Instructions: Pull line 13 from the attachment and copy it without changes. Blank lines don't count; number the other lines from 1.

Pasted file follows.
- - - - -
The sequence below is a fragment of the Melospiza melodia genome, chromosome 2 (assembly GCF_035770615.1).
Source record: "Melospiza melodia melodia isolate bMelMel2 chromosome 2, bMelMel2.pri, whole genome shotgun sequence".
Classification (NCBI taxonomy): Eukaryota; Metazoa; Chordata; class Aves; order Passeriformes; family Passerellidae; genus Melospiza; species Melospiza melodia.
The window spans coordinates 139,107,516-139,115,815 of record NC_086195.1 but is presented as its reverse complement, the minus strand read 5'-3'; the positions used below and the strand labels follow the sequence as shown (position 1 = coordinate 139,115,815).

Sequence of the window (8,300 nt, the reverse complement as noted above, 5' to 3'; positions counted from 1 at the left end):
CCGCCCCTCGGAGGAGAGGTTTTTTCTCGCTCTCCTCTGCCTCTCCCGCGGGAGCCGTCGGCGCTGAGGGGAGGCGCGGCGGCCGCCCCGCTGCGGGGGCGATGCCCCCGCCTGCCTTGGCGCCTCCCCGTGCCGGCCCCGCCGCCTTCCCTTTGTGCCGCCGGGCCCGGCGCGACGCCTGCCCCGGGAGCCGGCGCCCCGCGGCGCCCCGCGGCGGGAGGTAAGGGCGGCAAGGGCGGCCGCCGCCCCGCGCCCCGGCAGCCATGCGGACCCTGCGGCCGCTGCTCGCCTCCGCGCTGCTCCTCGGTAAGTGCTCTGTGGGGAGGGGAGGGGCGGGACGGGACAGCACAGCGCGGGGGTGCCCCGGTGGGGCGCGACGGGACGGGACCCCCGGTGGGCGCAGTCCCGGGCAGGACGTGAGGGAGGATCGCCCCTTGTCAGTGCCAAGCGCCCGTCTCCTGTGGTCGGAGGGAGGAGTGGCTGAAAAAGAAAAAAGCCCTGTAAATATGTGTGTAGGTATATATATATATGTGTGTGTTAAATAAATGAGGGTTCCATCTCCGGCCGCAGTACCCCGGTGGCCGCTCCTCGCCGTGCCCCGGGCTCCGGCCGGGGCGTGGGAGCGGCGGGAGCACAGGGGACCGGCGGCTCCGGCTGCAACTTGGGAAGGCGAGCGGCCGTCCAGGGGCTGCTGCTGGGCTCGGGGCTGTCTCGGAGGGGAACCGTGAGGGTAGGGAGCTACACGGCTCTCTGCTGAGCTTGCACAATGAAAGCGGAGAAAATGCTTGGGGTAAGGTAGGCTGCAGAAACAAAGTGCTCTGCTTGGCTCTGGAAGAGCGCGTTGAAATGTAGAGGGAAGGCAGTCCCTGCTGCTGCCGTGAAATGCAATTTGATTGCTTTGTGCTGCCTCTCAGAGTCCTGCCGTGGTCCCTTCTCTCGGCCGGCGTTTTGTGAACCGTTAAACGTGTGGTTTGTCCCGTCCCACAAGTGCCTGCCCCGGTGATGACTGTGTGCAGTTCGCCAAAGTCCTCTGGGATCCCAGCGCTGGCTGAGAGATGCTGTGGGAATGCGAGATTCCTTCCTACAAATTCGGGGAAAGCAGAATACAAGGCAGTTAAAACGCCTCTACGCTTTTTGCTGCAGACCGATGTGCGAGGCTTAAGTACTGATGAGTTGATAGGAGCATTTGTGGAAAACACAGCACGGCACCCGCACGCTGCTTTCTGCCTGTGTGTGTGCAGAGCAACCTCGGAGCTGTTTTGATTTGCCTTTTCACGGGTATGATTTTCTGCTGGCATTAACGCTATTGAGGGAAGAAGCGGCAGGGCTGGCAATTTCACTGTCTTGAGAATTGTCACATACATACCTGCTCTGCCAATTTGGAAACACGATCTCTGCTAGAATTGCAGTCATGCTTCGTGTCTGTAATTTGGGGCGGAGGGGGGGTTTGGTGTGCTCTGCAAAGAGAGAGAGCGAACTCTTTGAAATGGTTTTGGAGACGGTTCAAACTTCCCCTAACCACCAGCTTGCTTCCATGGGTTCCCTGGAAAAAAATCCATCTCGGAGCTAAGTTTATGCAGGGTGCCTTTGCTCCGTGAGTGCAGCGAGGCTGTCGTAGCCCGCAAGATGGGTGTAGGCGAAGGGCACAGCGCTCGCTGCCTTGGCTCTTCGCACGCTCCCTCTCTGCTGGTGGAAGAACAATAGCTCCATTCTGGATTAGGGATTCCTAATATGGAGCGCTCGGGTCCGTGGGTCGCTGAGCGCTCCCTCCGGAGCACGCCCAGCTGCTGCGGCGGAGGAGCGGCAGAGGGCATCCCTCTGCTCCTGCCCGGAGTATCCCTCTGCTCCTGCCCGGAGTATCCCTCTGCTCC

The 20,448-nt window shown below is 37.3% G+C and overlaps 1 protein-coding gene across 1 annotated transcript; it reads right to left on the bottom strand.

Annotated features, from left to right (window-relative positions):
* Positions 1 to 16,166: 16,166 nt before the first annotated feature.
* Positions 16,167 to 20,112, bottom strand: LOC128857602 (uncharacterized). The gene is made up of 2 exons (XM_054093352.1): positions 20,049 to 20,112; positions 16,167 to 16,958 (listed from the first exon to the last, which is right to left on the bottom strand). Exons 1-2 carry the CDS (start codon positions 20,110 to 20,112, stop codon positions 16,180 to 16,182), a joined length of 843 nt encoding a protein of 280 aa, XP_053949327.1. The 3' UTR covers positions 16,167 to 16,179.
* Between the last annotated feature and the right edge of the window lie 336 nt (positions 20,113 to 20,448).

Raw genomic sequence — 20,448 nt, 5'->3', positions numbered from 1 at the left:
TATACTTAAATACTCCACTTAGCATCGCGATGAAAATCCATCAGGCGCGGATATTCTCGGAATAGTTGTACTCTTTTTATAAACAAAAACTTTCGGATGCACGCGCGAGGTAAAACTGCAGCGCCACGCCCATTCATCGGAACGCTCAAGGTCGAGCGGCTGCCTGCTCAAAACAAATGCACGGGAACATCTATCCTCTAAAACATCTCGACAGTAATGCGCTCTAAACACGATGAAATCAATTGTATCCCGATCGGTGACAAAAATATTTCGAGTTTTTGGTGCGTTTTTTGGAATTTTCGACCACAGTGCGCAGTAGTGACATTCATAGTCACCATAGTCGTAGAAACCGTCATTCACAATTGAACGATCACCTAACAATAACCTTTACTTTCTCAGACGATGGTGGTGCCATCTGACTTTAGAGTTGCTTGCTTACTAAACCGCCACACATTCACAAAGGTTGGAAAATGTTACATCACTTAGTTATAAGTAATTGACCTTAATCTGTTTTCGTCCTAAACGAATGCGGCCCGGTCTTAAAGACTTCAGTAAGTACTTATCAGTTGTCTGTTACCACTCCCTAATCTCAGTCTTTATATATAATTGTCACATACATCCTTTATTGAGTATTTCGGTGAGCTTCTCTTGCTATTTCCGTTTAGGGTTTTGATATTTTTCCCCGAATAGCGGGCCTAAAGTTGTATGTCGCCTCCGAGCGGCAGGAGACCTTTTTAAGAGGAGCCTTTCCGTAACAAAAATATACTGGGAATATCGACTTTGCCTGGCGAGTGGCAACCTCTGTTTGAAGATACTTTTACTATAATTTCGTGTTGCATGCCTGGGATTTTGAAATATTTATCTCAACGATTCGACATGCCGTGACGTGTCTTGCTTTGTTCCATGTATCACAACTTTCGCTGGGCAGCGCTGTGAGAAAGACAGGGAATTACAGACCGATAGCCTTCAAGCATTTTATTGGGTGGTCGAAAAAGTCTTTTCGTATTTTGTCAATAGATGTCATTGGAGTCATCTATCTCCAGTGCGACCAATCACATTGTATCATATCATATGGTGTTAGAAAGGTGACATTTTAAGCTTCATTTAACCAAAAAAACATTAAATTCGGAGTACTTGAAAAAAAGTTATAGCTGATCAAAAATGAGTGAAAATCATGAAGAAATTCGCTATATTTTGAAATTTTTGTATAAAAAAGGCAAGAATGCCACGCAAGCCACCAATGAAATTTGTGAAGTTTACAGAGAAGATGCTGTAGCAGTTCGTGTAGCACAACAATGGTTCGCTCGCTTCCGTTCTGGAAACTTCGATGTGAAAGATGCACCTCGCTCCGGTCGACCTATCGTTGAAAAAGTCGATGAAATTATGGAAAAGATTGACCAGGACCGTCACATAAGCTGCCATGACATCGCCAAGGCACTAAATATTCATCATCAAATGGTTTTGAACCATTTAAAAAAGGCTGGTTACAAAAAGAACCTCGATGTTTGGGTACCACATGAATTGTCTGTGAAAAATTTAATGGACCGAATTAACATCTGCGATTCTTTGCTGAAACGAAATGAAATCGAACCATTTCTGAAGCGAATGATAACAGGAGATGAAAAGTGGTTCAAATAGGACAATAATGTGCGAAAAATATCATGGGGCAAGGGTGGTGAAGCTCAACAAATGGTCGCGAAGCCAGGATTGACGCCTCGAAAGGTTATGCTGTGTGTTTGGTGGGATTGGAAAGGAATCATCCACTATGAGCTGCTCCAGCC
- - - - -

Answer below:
TATACTTAAATACTCCACTTAGCATCGCGATGAAAATCCATCAGGCGCGGATATTCTCGGAATAGTTGTACTCTTTTTATAAACAAAAACTTTCGGATGCACGCGCGAGGTAAAACTGCAGCGCCACGCCCATTCATCGGAACGCTCAAGGTCGAGCGGCTGCCTGCTCAAAACAAATGCACGGGAACATCTATCCTCTAAAACATCTCGACAGTAATGCGCTCTAAACACGATGAAATCAATTGTATCCCGATCGGTGACAAAAATATTTCGAGTTTTTGGTGCGTTTTTTGGAATTTTCGACCACAGTGCGCAGTAGTGACATTCATAGTCACCATAGTCGTAGAAACCGTCATTCACAATTGAACGATCACCTAACAATAACCTTTACTTTCTCAGACGATGGTGGTGCCATCTGACTTTAGAGTTGCTTGCTTACTAAACCGCCACACATTCACAAAGGTTGGAAAATGTTACATCACTTAGTTATAAGTAATTGACCTTAATCTGTTTTCGTCCTAAACGAATGCGGCCCGGTCTTAAAGACTTCAGTAAGTACTTATCAGTTGTCTGTTACCACTCCCTAATCTCAGTCTTTATATATAATTGTCACATACATCCTTTATTGAGTATTTCGGTGAGCTTCTCTTGCTATTTCCGTTTAGGGTTTTGATATTTTTCCCCGAATAGCGGGCCTAAAGTTGTATGTCGCCTCCGAGCGGCAGGAGACCTTTTTAAGAGGAGCCTTTCCGTAACAAAAATATACTGGGAATATCGACTTTGCCTGGCGAGTGGCAACCTCTGTTTGAAGATACTTTTACTATAATTTCGTGTTGCATGCCTGGGATTTTGAAATATTTATCTCAACGATTCGACATGCCGTGACGTGTCTTGCTTTGTTCCATGTATCACAACTTTCGCTGGGCAGCGCTGTGAGAAAGACAGGGAATTACAGACCGATAGCCTTCAAGCATTTTATTGGGTGGTCGAAAAAGTCTTTTCGTATTTTGTCAATAGATGTCATTGGAGTCATCTATCTCCAGTGCGACCAATCACATTGTATCATATCATATGGTGTTAGAAAGGTGACATTTTAAGCTTCATTTAACCAAAAAAACATTAAATTCGGAGTACTTGAAAAAAAGTTATAGCTGATCAAAAATGAGTGAAAATCATGAAGAAATTCGCTATATTTTGAAATTTTTGTATAAAAAAGGCAAGAATGCCACGCAAGCCACCAATGAAATTTGTGAAGTTTACAGAGAAGATGCTGTAGCAGTTCGTGTAGCACAACAATGGTTCGCTCGCTTCCGTTCTGGAAACTTCGATGTGAAAGATGCACCTCGCTCCGGTCGACCTATCGTTGAAAAAGTCGATGAAATTATGGAAAAGATTGACCAGGACCGTCACATAAGCTGCCATGACATCGCCAAGGCACTAAATATTCATCATCAAATGGTTTTGAACCATTTAAAAAAGGCTGGTTACAAAAAGAACCTCGATGTTTGGGTACCACATGAATTGTCTGTGAAAAATTTAATGGACCGAATTAACATCTGCGATTCTTTGCTGAAACGAAATGAAATCGAACCATTTCTGAAGCGAATGATAACAGGAGATGAAAAGTGGTTCAAATAGGACAATAATGTGCGAAAAATATCATGGGGCAAGGGTGGTGAAGCTCAACAAATGGTCGCGAAGCCAGGATTGACGCCTCGAAAGGTTATGCTGTGTGTTTGGTGGGATTGGAAAGGAATCATCCACTATGAGCTGCTCCAGCC